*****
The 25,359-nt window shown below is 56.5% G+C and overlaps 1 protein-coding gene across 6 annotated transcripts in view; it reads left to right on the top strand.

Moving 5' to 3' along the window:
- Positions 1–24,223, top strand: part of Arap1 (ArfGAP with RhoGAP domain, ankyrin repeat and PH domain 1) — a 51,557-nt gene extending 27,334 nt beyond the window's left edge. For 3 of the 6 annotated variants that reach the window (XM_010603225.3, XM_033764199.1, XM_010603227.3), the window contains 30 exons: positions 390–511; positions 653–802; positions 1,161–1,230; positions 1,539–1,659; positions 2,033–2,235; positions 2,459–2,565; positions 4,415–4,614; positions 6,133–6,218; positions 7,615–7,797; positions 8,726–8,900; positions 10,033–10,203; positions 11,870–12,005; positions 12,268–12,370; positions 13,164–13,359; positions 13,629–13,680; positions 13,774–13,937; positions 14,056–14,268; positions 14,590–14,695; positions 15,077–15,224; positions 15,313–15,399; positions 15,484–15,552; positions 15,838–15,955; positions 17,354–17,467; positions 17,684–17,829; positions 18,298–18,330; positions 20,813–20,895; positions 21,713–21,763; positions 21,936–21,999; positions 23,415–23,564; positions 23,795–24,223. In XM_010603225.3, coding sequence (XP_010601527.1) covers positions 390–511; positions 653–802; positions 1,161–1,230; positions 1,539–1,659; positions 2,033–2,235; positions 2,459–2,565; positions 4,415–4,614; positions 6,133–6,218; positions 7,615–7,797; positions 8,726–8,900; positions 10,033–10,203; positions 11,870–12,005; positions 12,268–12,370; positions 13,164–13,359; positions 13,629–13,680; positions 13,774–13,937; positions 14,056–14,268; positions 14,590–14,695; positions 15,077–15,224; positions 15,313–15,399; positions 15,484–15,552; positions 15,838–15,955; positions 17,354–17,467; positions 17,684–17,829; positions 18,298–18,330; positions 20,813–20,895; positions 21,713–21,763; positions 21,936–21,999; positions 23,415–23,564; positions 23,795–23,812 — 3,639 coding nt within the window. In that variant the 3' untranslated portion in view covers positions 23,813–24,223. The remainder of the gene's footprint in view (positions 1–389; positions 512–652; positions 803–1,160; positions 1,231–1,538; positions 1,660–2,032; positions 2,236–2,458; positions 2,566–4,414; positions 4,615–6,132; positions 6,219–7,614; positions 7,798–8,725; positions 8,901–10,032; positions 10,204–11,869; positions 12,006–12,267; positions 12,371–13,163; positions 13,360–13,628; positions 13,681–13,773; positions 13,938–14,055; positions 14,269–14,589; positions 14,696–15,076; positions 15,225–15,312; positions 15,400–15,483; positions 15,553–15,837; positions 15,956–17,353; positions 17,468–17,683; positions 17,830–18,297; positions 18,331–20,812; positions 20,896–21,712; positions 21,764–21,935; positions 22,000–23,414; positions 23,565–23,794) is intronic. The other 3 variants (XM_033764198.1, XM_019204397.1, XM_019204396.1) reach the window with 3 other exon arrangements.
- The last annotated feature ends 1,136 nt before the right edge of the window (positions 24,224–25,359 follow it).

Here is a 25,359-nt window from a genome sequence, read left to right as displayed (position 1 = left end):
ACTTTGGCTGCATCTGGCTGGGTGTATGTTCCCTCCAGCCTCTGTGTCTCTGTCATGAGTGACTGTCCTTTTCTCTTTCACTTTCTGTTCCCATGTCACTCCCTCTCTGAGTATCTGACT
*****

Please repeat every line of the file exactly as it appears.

The 25,359-nt window shown below is 56.5% G+C and overlaps 1 protein-coding gene across 6 annotated transcripts in view; it reads left to right on the top strand.

Moving 5' to 3' along the window:
- Positions 1–24,223, top strand: part of Arap1 (ArfGAP with RhoGAP domain, ankyrin repeat and PH domain 1) — a 51,557-nt gene extending 27,334 nt beyond the window's left edge. For 3 of the 6 annotated variants that reach the window (XM_010603225.3, XM_033764199.1, XM_010603227.3), the window contains 30 exons: positions 390–511; positions 653–802; positions 1,161–1,230; positions 1,539–1,659; positions 2,033–2,235; positions 2,459–2,565; positions 4,415–4,614; positions 6,133–6,218; positions 7,615–7,797; positions 8,726–8,900; positions 10,033–10,203; positions 11,870–12,005; positions 12,268–12,370; positions 13,164–13,359; positions 13,629–13,680; positions 13,774–13,937; positions 14,056–14,268; positions 14,590–14,695; positions 15,077–15,224; positions 15,313–15,399; positions 15,484–15,552; positions 15,838–15,955; positions 17,354–17,467; positions 17,684–17,829; positions 18,298–18,330; positions 20,813–20,895; positions 21,713–21,763; positions 21,936–21,999; positions 23,415–23,564; positions 23,795–24,223. In XM_010603225.3, coding sequence (XP_010601527.1) covers positions 390–511; positions 653–802; positions 1,161–1,230; positions 1,539–1,659; positions 2,033–2,235; positions 2,459–2,565; positions 4,415–4,614; positions 6,133–6,218; positions 7,615–7,797; positions 8,726–8,900; positions 10,033–10,203; positions 11,870–12,005; positions 12,268–12,370; positions 13,164–13,359; positions 13,629–13,680; positions 13,774–13,937; positions 14,056–14,268; positions 14,590–14,695; positions 15,077–15,224; positions 15,313–15,399; positions 15,484–15,552; positions 15,838–15,955; positions 17,354–17,467; positions 17,684–17,829; positions 18,298–18,330; positions 20,813–20,895; positions 21,713–21,763; positions 21,936–21,999; positions 23,415–23,564; positions 23,795–23,812 — 3,639 coding nt within the window. In that variant the 3' untranslated portion in view covers positions 23,813–24,223. The remainder of the gene's footprint in view (positions 1–389; positions 512–652; positions 803–1,160; positions 1,231–1,538; positions 1,660–2,032; positions 2,236–2,458; positions 2,566–4,414; positions 4,615–6,132; positions 6,219–7,614; positions 7,798–8,725; positions 8,901–10,032; positions 10,204–11,869; positions 12,006–12,267; positions 12,371–13,163; positions 13,360–13,628; positions 13,681–13,773; positions 13,938–14,055; positions 14,269–14,589; positions 14,696–15,076; positions 15,225–15,312; positions 15,400–15,483; positions 15,553–15,837; positions 15,956–17,353; positions 17,468–17,683; positions 17,830–18,297; positions 18,331–20,812; positions 20,896–21,712; positions 21,764–21,935; positions 22,000–23,414; positions 23,565–23,794) is intronic. The other 3 variants (XM_033764198.1, XM_019204397.1, XM_019204396.1) reach the window with 3 other exon arrangements.
- The last annotated feature ends 1,136 nt before the right edge of the window (positions 24,224–25,359 follow it).

Here is a 25,359-nt window from a genome sequence, read left to right as displayed (position 1 = left end):
ACTTTGGCTGCATCTGGCTGGGTGTATGTTCCCTCCAGCCTCTGTGTCTCTGTCATGAGTGACTGTCCTTTTCTCTTTCACTTTCTGTTCCCATGTCACTCCCTCTCTGAGTATCTGACT